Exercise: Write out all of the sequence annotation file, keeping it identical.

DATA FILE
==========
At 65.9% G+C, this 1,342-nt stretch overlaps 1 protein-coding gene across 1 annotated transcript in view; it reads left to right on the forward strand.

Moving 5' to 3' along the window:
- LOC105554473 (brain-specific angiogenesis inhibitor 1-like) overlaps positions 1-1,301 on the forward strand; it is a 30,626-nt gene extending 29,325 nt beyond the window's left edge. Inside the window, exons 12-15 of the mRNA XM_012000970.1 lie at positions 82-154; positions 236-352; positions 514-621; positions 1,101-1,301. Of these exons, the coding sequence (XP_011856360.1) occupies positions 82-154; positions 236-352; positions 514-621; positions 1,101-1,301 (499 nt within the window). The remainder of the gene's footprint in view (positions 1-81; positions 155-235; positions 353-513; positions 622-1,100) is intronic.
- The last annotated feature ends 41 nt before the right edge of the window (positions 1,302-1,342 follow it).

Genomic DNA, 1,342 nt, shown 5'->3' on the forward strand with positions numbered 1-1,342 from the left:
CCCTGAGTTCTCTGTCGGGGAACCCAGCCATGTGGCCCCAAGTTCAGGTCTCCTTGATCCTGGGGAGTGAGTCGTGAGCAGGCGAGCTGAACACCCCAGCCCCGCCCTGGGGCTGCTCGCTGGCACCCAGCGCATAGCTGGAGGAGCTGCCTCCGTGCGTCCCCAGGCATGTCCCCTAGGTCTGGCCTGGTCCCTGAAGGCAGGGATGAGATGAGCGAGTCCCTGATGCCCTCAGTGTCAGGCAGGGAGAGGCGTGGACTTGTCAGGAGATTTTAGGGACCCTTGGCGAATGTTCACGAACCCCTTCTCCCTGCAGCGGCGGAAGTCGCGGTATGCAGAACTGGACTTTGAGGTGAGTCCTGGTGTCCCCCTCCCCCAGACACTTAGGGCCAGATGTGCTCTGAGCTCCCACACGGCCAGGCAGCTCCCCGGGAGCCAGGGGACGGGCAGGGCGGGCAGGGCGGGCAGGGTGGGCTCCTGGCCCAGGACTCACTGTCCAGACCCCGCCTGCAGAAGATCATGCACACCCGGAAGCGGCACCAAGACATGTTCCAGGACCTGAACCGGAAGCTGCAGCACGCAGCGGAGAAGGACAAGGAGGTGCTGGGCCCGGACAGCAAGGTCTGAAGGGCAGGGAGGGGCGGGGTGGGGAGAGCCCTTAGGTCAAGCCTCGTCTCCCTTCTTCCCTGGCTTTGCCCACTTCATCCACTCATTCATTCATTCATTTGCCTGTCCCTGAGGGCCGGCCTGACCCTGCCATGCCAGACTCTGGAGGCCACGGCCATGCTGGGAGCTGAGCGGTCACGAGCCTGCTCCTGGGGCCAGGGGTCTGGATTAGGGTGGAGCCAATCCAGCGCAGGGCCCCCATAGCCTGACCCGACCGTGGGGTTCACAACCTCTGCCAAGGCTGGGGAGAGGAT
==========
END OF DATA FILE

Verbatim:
At 65.9% G+C, this 1,342-nt stretch overlaps 1 protein-coding gene across 1 annotated transcript in view; it reads left to right on the forward strand.

Moving 5' to 3' along the window:
- LOC105554473 (brain-specific angiogenesis inhibitor 1-like) overlaps positions 1-1,301 on the forward strand; it is a 30,626-nt gene extending 29,325 nt beyond the window's left edge. Inside the window, exons 12-15 of the mRNA XM_012000970.1 lie at positions 82-154; positions 236-352; positions 514-621; positions 1,101-1,301. Of these exons, the coding sequence (XP_011856360.1) occupies positions 82-154; positions 236-352; positions 514-621; positions 1,101-1,301 (499 nt within the window). The remainder of the gene's footprint in view (positions 1-81; positions 155-235; positions 353-513; positions 622-1,100) is intronic.
- The last annotated feature ends 41 nt before the right edge of the window (positions 1,302-1,342 follow it).

Genomic DNA, 1,342 nt, shown 5'->3' on the forward strand with positions numbered 1-1,342 from the left:
CCCTGAGTTCTCTGTCGGGGAACCCAGCCATGTGGCCCCAAGTTCAGGTCTCCTTGATCCTGGGGAGTGAGTCGTGAGCAGGCGAGCTGAACACCCCAGCCCCGCCCTGGGGCTGCTCGCTGGCACCCAGCGCATAGCTGGAGGAGCTGCCTCCGTGCGTCCCCAGGCATGTCCCCTAGGTCTGGCCTGGTCCCTGAAGGCAGGGATGAGATGAGCGAGTCCCTGATGCCCTCAGTGTCAGGCAGGGAGAGGCGTGGACTTGTCAGGAGATTTTAGGGACCCTTGGCGAATGTTCACGAACCCCTTCTCCCTGCAGCGGCGGAAGTCGCGGTATGCAGAACTGGACTTTGAGGTGAGTCCTGGTGTCCCCCTCCCCCAGACACTTAGGGCCAGATGTGCTCTGAGCTCCCACACGGCCAGGCAGCTCCCCGGGAGCCAGGGGACGGGCAGGGCGGGCAGGGCGGGCAGGGTGGGCTCCTGGCCCAGGACTCACTGTCCAGACCCCGCCTGCAGAAGATCATGCACACCCGGAAGCGGCACCAAGACATGTTCCAGGACCTGAACCGGAAGCTGCAGCACGCAGCGGAGAAGGACAAGGAGGTGCTGGGCCCGGACAGCAAGGTCTGAAGGGCAGGGAGGGGCGGGGTGGGGAGAGCCCTTAGGTCAAGCCTCGTCTCCCTTCTTCCCTGGCTTTGCCCACTTCATCCACTCATTCATTCATTCATTTGCCTGTCCCTGAGGGCCGGCCTGACCCTGCCATGCCAGACTCTGGAGGCCACGGCCATGCTGGGAGCTGAGCGGTCACGAGCCTGCTCCTGGGGCCAGGGGTCTGGATTAGGGTGGAGCCAATCCAGCGCAGGGCCCCCATAGCCTGACCCGACCGTGGGGTTCACAACCTCTGCCAAGGCTGGGGAGAGGAT